Section 3. DOE and Other Aircraft


DOE contracts for civil pilots to operate public aircraft to transport radioactive and/or high explosive materials within the conterminous United States. They will operate principally during daylight hours and, although they will be made in VFR conditions insofar as possible, an instrument flight plan will be filed and IFR procedures followed.

  1. The USAF Technical Application Center (AFTAC), Department of Energy (DOE), or other U.S. Government agencies will use aircraft with the “SAMP” call sign to perform aerial sampling/surveying of suspected foreign or domestic nuclear, chemical, or hazardous material contamination. A planned aerial sampling/surveying schedule is established by the USAF. Although sampler/survey aircraft are flight planned to the suspected area of airborne contamination, the aircraft are likely to require altitude and route changes which cannot be anticipated prior to departure. The purpose of those altitude and route changes is to permit direct contact with and sampling/surveying of the airborne contamination whose exact location and altitude distribution cannot be accurately predicted.
  2. The sponsoring agency will notify ATC facilities of the “SAMP” aerial sampling/surveying mission prior to departure.
  3. ATC facilities must report any issues associated with “SAMP” aerial sampling/surveying flights to the Domestic Events Network (DEN) Air Traffic Security Coordinator (ATSC).
  4. The Air Traffic Control System Command Center (ATCSCC) must issue a nuclear debris report as an ATCSCC numbered advisory if such report is received from AFTAC, DOE, or other U.S. government agencies.


FAA Order JO 7110.65, Para 2-1-4, Operational Priority.
FAA Order JO 7110.65, Para 2-4-20, Aircraft Identification.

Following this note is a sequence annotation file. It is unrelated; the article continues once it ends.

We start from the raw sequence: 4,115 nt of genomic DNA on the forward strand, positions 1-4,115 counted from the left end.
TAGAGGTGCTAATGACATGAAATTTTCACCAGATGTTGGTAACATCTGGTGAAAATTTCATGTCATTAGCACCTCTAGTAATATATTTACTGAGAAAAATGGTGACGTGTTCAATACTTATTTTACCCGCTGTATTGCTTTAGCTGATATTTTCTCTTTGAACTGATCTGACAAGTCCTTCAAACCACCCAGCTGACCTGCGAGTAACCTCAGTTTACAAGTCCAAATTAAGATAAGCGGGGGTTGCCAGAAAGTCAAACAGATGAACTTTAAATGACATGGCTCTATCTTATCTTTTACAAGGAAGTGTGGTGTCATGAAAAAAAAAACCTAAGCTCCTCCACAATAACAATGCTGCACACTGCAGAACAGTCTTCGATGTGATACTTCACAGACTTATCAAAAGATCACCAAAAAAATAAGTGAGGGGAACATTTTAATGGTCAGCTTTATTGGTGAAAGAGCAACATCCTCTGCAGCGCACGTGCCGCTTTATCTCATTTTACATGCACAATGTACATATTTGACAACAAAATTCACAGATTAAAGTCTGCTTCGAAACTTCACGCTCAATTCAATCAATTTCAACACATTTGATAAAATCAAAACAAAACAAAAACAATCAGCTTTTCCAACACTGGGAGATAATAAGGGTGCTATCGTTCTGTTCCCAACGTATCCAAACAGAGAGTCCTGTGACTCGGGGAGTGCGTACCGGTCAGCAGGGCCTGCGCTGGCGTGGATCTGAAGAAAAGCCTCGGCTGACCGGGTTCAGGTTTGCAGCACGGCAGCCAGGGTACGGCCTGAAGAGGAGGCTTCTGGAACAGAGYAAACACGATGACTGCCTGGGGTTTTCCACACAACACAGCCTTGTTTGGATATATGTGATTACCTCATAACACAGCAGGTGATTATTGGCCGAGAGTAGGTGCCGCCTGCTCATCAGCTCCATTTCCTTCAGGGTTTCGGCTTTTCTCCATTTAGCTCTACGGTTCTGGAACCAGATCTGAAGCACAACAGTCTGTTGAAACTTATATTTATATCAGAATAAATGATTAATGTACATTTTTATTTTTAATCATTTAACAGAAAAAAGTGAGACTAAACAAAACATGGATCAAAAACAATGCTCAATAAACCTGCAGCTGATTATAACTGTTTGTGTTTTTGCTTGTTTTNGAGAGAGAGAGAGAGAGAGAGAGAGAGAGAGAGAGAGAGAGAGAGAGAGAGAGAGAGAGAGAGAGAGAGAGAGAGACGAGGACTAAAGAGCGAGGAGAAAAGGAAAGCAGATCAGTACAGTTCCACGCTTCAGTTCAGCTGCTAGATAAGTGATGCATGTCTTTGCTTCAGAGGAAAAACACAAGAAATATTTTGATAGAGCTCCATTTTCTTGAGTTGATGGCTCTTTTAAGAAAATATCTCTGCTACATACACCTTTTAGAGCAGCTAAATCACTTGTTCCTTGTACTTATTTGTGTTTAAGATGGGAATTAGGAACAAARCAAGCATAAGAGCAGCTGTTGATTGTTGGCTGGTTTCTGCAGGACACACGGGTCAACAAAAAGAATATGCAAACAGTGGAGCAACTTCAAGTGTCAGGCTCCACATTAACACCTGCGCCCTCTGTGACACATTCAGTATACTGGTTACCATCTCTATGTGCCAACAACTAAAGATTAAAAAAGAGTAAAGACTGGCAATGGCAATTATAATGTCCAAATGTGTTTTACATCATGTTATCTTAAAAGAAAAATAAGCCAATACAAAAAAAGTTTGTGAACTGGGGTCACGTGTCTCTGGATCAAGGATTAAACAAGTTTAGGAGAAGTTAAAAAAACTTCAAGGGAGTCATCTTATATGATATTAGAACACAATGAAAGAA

FAA Order JO 7110.65, Para 9-2-17, SAMP Flights.

  1. Article 3 of the International Civil Aviation Organization (ICAO) Chicago Convention of 1944 includes the following:
  1. This Convention must be applicable to civil aircraft and must not be applicable to state aircraft.
  2. Aircraft used in military, customs and police services must be deemed to be state aircraft.
  3. The contracting States undertake, when issuing regulations for their state aircraft, that they will have due regard for the safety of navigation of civil aircraft.
  1. Department of Defense and U.S. Customs Service have specified that one of the following conditions must be met for flight operations outside U.S. Domestic airspace which are conducted under the “due regard” or “operational” prerogative of state aircraft and not in accordance with standard ICAO flight procedures. Under these conditions the PIC assumes the responsibility for separating his/her aircraft from all other air traffic.
  1. Aircraft must be operated in visual meteorological conditions (VMC); or
  2. Aircraft must be operated within radar surveillance and radio communications of a surface radar facility; or
  3. Aircraft must be equipped with airborne radar that is sufficient to provide separation from other aircraft; or
  4. Aircraft must be operated within Class G airspace.
  1. Search and rescue actions for flights conducted under due regard provision are the responsibility of the parent organization.